Researchers highlight the anti-inflammatory response taking place after birth and designed to shield the newborn from infection.

    Memory training for the immune system
    The immune system will memorize the pathogen after an infection and can therefore react promptly after reinfection with the same pathogen.

    Immune system may have another job -- combatting depression
    An inflammatory autoimmune response within the central nervous system similar to one linked to neurodegenerative diseases such as multiple sclerosis (MS) has also been found in the spinal fluid of healthy people, according to a new Yale-led study comparing immune system cells in the spinal fluid of MS patients and healthy subjects.

    COVID-19: Immune system derails
    Contrary to what has been generally assumed so far, a severe course of COVID-19 does not solely result in a strong immune reaction - rather, the immune response is caught in a continuous loop of activation and inhibition.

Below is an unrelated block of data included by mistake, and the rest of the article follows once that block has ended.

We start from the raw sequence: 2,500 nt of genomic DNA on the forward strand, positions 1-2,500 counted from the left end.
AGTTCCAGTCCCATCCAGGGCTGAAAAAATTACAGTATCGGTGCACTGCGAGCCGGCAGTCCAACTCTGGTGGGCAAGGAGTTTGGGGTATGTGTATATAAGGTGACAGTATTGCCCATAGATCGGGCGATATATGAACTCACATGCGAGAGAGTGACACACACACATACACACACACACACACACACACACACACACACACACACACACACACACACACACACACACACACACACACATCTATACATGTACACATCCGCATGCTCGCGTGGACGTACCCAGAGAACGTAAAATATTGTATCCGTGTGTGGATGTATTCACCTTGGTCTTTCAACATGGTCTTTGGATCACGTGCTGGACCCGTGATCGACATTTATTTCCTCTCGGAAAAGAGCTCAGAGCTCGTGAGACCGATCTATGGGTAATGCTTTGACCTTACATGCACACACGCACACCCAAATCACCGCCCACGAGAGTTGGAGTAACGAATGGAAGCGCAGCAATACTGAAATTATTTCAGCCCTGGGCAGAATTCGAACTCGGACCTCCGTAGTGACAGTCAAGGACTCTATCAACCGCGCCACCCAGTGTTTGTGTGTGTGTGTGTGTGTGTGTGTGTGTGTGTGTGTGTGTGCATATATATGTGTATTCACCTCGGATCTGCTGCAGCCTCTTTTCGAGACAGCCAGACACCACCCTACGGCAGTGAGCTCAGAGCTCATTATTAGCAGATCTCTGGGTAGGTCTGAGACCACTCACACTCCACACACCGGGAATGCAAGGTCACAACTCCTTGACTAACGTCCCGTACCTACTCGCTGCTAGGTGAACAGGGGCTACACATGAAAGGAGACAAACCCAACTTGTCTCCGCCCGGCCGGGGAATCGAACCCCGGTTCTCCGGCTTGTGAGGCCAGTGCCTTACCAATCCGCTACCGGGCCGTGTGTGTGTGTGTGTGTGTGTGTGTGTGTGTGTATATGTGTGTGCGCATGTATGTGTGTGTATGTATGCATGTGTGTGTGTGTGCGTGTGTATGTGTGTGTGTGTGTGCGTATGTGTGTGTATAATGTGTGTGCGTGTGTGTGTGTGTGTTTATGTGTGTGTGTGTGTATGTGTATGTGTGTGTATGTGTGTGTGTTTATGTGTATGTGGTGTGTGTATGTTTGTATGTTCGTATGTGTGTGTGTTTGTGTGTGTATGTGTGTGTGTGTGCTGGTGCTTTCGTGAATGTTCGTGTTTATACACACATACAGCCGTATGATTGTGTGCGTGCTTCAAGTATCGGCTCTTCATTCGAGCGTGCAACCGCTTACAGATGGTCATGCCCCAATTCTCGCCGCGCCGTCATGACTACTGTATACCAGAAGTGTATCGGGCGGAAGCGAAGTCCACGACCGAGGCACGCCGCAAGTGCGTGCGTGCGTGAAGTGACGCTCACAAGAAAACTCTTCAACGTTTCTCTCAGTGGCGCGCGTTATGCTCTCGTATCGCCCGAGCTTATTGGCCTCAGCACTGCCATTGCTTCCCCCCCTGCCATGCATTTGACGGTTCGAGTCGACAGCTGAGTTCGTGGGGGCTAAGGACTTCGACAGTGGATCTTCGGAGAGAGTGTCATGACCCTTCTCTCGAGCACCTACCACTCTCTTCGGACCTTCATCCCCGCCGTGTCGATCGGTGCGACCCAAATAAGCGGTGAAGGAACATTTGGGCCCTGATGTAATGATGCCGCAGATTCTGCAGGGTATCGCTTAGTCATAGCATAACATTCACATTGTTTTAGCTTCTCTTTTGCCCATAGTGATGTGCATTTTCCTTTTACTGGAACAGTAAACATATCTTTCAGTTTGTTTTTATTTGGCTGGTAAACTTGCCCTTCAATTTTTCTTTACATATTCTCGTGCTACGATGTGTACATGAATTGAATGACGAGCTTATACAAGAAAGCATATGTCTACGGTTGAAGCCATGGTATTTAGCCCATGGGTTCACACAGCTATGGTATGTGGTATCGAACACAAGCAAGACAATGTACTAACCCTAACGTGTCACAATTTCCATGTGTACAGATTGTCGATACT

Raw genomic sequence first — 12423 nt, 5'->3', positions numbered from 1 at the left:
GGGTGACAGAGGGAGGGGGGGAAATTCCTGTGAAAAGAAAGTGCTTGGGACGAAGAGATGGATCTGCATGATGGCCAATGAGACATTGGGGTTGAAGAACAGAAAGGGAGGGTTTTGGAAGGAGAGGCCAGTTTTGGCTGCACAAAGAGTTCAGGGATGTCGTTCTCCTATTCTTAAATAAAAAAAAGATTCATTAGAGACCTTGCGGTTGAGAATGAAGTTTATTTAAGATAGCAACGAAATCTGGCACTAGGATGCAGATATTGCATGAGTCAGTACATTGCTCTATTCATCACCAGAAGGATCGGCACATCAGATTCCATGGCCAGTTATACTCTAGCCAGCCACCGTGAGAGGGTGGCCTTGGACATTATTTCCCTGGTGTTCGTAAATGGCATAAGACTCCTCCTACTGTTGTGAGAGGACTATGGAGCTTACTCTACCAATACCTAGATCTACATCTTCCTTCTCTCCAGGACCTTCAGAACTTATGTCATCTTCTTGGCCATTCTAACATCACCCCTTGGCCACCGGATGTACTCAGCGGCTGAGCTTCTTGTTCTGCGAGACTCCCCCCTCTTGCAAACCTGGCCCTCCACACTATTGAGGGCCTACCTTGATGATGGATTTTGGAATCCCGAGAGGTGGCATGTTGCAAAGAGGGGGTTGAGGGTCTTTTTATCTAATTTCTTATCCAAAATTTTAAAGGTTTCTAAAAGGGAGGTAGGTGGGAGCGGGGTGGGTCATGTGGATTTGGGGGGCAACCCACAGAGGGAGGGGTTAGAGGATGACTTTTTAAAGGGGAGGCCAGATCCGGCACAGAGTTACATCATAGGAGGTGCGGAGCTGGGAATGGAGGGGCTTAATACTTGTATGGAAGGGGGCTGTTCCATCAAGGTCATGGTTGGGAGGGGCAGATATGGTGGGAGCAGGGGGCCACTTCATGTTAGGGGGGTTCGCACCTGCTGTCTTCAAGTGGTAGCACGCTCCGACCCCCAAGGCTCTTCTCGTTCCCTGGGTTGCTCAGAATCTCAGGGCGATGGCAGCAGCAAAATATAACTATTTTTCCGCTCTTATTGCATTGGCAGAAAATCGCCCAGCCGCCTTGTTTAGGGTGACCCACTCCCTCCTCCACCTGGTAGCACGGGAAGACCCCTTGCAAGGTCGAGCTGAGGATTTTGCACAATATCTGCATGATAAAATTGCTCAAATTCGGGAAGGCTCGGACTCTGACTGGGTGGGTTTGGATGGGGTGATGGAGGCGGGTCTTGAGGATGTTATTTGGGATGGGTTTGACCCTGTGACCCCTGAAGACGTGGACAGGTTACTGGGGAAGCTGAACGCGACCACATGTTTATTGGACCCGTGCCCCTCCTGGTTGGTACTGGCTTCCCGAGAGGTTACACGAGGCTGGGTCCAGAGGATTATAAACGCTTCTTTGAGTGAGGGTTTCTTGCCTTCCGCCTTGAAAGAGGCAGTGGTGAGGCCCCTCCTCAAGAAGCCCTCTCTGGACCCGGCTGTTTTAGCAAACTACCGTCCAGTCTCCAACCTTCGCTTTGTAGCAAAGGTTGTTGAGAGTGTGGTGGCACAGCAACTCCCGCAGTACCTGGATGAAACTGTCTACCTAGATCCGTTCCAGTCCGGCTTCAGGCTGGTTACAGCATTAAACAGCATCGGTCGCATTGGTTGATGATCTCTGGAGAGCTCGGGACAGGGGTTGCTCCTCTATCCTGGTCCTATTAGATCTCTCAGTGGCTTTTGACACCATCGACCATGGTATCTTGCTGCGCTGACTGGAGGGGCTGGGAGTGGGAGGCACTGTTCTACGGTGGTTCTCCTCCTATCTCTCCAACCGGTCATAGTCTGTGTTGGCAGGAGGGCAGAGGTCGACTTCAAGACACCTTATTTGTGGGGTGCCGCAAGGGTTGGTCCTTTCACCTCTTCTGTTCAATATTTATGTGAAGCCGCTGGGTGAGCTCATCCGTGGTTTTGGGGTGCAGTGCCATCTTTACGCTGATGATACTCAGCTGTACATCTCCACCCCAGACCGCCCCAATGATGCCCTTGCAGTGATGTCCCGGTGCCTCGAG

Immune cell steroids help tumours suppress the immune system, offering new drug targets
    Tumours found to evade the immune system by telling immune cells to produce immunosuppressive steroids.

    Immune system -- Knocked off balance
    Instead of protecting us, the immune system can sometimes go awry, as in the case of autoimmune diseases and allergies.

    Too much salt weakens the immune system
    A high-salt diet is not only bad for one's blood pressure, but also for the immune system.

    Parkinson's and the immune system
    Mutations in the Parkin gene are a common cause of hereditary forms of Parkinson's disease.

    How an immune system regulator shifts the balance of immune cells
    Researchers have provided new insight on the role of cyclic AMP (cAMP) in regulating the immune response.

    Read More: Immune System News and Immune System Current Events
  • is a participant in the Amazon Services LLC Associates Program, an affiliate advertising program designed to provide a means for sites to earn advertising fees by advertising and linking to